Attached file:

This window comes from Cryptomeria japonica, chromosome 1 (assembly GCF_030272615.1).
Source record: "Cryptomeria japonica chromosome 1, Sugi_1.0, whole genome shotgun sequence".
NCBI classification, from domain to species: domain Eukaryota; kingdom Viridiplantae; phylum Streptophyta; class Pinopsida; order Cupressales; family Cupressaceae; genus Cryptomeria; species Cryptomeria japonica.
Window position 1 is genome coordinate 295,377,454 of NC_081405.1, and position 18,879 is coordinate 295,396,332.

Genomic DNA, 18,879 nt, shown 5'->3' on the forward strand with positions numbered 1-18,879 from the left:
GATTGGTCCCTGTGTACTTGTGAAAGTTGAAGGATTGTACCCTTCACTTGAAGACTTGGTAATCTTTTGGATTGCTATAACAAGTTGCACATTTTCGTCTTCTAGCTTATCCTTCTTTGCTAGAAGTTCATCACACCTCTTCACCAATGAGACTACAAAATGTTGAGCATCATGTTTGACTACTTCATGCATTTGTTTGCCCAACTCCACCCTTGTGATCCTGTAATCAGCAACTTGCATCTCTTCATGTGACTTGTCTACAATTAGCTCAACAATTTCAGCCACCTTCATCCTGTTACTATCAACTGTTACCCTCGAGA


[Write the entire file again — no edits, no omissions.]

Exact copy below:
This window comes from Cryptomeria japonica, chromosome 1 (assembly GCF_030272615.1).
Source record: "Cryptomeria japonica chromosome 1, Sugi_1.0, whole genome shotgun sequence".
NCBI classification, from domain to species: domain Eukaryota; kingdom Viridiplantae; phylum Streptophyta; class Pinopsida; order Cupressales; family Cupressaceae; genus Cryptomeria; species Cryptomeria japonica.
Window position 1 is genome coordinate 295,377,454 of NC_081405.1, and position 18,879 is coordinate 295,396,332.

Genomic DNA, 18,879 nt, shown 5'->3' on the forward strand with positions numbered 1-18,879 from the left:
GATTGGTCCCTGTGTACTTGTGAAAGTTGAAGGATTGTACCCTTCACTTGAAGACTTGGTAATCTTTTGGATTGCTATAACAAGTTGCACATTTTCGTCTTCTAGCTTATCCTTCTTTGCTAGAAGTTCATCACACCTCTTCACCAATGAGACTACAAAATGTTGAGCATCATGTTTGACTACTTCATGCATTTGTTTGCCCAACTCCACCCTTGTGATCCTGTAATCAGCAACTTGCATCTCTTCATGTGACTTGTCTACAATTAGCTCAACAATTTCAGCCACCTTCATCCTGTTACTATCAACTGTTACCCTCGAGA